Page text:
“1917” is a relentless video game-like imagining of one day during World War I. Though it shows the horrors of war, Sam Mendes’ indulgent spectacle fails to take into account the audiences’ will or ability to sustain almost two hours of horror for a five-minute denouement. As a whole, the film fails cinematically even if some scenes are effective. It is not based on one true story, but an amalgamation of memories.
Set in the trenches in France, mild-mannered British Lance Corporal Blake (Dean-Charles Chapman) is called to report to General Erinmore (Colin Firth) for an assignment. Blake tags his friend Lance Corporal Schofield (George McKay) to come along. Erinmore tells the men they are to cross the no man’s land between their trenches and those of the retreating Germans, to deliver an urgent message to Colonel MacKenzie: he is to halt his planned assault on the Germans the next morning because it is a trap. Arial surveillance has shown that the Germans have withdrawn in order to regroup and trap two British units consisting of 1600 men.
The motivating factor for Blake is that his brother is serving in MacKenzie’s unit and he wants, at all costs, to save him.
Several actors make cameos in addition to Colin Firth: Benedict Cumberbatch, Mark Strong, Richard Madden. The sole female actress is Claire Duburcq. The performances are all worthy. Any other qualities are lost to the overwhelming, unending intensity of the film.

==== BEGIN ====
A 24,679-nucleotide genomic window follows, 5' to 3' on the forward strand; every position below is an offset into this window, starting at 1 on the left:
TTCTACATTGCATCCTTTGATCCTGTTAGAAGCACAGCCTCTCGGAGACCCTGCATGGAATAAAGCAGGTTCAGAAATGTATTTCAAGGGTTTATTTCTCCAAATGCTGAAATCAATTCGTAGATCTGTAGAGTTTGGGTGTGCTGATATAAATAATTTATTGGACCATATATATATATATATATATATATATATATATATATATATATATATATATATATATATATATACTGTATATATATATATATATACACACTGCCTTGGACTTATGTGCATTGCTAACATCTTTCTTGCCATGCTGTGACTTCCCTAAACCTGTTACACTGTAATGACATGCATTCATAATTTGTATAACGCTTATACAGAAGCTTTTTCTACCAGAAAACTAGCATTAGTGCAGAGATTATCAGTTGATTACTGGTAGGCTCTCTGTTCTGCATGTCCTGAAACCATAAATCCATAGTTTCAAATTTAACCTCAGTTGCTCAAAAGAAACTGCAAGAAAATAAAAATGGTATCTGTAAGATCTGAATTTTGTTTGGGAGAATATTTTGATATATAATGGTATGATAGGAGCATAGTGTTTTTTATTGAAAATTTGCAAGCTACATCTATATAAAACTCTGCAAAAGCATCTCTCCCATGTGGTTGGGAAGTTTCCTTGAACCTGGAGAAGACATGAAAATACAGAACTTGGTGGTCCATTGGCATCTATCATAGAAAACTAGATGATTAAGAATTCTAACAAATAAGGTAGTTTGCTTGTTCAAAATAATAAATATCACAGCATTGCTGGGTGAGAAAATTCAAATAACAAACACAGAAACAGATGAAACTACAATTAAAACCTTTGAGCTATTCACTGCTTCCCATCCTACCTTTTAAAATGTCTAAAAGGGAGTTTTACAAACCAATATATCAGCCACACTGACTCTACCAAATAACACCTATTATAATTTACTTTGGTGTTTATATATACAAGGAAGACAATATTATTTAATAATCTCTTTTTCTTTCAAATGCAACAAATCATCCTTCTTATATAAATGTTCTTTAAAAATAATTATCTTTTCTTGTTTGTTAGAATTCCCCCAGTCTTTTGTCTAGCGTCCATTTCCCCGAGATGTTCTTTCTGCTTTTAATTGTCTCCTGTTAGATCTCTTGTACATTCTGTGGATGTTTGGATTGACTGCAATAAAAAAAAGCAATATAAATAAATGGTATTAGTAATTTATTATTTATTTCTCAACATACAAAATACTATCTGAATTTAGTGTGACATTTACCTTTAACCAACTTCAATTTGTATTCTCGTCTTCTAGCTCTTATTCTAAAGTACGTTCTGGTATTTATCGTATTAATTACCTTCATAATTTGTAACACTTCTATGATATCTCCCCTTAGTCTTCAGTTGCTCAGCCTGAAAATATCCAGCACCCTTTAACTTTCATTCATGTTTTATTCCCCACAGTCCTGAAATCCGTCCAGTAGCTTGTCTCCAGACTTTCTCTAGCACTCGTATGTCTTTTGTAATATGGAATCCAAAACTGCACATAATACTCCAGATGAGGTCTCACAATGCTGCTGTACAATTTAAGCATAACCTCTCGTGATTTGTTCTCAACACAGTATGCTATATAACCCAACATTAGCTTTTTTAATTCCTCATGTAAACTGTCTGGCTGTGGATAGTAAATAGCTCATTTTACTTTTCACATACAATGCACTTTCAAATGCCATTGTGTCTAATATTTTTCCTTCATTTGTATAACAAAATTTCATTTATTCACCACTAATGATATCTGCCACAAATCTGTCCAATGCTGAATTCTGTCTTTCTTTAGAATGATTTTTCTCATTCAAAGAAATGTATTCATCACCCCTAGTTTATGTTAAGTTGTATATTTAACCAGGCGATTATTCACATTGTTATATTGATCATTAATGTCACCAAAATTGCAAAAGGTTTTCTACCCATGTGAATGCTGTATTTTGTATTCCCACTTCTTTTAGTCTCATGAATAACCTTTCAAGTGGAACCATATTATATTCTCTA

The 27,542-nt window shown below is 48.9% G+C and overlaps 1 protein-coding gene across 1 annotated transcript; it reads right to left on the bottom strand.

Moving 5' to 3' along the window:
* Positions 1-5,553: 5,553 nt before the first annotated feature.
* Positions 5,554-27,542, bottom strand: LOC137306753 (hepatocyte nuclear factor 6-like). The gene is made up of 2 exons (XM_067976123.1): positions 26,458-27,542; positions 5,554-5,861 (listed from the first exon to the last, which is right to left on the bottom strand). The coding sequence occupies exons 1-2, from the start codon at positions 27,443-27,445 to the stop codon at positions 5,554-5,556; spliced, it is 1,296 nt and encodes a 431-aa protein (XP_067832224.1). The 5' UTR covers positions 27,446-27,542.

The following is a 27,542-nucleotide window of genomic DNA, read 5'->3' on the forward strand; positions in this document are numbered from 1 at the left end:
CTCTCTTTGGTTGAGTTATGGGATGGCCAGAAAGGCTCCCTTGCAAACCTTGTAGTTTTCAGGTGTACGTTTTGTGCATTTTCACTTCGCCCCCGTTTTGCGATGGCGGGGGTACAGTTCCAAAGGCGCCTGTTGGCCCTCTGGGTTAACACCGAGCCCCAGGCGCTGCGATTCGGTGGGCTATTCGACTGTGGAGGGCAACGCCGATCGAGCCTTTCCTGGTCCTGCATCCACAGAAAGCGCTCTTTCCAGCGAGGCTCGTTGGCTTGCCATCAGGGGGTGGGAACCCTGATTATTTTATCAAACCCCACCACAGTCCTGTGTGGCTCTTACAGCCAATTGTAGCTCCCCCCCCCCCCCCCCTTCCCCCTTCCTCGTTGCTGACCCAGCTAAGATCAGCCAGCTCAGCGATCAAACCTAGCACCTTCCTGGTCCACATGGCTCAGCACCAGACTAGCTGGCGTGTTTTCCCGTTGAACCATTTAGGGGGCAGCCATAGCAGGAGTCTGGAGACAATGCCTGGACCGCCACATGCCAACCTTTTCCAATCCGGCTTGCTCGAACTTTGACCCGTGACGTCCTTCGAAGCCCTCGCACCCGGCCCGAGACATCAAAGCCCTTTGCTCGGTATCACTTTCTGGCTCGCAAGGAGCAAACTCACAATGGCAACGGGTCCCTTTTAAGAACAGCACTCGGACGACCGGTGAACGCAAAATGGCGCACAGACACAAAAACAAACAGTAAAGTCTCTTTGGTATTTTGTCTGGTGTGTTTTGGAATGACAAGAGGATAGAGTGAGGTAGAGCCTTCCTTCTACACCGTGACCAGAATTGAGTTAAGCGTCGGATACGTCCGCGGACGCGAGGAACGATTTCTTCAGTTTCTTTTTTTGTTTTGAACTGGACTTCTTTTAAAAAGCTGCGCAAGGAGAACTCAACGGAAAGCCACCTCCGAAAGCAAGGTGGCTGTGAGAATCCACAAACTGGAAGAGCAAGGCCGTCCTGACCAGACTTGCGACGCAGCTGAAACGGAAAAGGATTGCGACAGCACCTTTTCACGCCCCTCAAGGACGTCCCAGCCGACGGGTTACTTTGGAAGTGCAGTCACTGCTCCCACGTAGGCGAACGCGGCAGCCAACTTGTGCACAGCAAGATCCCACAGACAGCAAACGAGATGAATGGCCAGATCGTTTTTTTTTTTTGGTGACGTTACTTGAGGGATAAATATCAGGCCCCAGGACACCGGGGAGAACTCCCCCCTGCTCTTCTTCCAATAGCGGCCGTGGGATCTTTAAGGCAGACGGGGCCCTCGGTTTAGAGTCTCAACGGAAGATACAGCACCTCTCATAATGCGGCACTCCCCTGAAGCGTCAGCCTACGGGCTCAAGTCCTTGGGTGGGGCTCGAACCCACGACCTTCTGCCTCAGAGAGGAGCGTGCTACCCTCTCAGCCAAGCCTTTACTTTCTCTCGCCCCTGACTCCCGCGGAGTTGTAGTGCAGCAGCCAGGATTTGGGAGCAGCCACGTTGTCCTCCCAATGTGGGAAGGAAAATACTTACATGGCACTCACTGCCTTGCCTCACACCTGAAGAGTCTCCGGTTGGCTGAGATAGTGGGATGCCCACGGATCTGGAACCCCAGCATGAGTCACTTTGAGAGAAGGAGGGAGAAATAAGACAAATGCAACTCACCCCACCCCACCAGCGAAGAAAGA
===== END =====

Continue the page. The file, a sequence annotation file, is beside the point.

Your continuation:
For seven miles – and almost two hours of screen time – the two young soldiers make their way through trenches, across a killing field of the German’s scorched earth retreat. It is one brilliantly constructed obstacle after another, one sequence of cause and effect after another, like a Belgian cartoon (or any cartoon for that matter.) There is one pause in the chain of events, and one female character, in the entire film.
I won’t give away the details. But don’t say I didn’t warn you. One outlet called “1917” the worst war movie ever. If my memory serves me, I agree.
“Hope is a dangerous thing.”